replication

B/Z Reaction

B/Z Reaction

Chemical reactions do not generally display dynamic patterns or spatial order. The Belousov-Zhabotinsky reaction, discovered in 1951, may be the first completely understandable laboratory example of pattern formation in a chemical system that involves nothing more than chemical reaction and molecular diffusion. That same year, in 1951, Alan Turing investigated the theoretical possibilities of pattern formation by reaction/diffusion as "The chemical basis of Morphogenesis." The B/Z reaction is an example of a chemical system that shows spatial, periodic and wave properties that suggests that morphogenetic self-organization might follow similar pathways in both inorganic and organic systems. (cf. Slime Mold)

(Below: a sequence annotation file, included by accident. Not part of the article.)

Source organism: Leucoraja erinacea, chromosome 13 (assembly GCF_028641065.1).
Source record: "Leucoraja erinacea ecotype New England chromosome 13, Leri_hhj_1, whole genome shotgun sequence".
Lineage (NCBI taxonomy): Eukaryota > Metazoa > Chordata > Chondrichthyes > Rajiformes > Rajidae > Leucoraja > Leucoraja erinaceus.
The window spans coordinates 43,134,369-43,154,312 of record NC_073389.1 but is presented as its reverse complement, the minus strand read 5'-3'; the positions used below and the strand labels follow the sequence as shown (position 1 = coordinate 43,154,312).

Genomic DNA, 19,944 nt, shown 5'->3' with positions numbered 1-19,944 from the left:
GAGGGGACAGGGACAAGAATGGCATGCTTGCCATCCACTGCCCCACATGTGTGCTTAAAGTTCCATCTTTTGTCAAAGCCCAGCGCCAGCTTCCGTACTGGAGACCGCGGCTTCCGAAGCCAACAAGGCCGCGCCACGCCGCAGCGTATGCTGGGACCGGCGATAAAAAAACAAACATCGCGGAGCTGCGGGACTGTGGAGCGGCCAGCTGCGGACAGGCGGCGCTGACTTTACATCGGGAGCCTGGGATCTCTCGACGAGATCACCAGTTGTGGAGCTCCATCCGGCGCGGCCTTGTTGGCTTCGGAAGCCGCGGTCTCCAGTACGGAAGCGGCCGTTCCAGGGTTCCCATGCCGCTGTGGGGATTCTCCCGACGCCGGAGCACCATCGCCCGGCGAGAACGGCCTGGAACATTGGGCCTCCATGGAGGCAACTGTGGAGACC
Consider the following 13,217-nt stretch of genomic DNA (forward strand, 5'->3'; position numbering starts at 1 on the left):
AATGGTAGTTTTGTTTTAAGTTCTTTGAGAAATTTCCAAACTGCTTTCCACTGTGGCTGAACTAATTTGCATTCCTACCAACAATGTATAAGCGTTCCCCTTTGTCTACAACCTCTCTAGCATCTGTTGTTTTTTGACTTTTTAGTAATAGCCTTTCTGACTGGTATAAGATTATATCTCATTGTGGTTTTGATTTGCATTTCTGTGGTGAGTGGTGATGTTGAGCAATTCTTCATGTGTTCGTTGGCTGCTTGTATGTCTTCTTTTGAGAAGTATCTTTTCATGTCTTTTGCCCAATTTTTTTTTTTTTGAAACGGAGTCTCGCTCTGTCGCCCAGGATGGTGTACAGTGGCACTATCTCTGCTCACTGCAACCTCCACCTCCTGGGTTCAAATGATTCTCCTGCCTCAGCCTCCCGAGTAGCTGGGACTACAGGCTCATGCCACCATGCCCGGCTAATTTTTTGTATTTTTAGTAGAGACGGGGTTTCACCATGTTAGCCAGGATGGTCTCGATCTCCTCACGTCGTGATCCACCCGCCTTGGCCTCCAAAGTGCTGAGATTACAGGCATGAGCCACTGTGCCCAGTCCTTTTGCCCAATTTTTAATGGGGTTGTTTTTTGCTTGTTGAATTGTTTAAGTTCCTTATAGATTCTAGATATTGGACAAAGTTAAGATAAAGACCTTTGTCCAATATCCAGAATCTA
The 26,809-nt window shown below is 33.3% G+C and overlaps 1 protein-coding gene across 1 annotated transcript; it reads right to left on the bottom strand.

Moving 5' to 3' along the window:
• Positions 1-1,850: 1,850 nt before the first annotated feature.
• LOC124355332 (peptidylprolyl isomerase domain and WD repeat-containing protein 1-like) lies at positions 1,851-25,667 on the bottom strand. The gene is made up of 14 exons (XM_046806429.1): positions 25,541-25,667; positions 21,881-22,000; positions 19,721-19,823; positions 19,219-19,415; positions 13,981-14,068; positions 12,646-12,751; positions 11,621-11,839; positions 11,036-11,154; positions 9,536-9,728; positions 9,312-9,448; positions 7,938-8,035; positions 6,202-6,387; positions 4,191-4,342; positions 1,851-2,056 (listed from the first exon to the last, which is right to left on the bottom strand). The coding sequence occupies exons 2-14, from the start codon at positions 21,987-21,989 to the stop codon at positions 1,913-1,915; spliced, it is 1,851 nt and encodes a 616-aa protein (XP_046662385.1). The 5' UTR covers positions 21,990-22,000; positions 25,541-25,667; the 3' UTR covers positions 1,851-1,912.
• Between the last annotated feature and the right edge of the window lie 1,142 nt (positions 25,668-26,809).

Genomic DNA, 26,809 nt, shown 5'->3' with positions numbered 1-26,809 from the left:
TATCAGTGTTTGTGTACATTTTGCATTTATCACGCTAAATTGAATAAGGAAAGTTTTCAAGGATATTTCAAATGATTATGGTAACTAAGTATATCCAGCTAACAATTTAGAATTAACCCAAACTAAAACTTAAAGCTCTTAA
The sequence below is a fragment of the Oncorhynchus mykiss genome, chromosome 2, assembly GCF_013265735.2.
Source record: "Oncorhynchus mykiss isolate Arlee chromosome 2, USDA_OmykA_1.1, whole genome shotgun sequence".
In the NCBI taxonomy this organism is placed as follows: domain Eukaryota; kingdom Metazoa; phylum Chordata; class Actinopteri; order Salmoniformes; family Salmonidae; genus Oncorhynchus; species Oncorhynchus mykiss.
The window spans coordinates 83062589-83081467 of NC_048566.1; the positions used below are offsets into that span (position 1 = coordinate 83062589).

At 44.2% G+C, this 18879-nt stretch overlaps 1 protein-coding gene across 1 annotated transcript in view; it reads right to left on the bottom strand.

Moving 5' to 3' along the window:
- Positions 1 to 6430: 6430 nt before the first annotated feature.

from Arthur T. Winfree, When Time Breaks Down, p. 168

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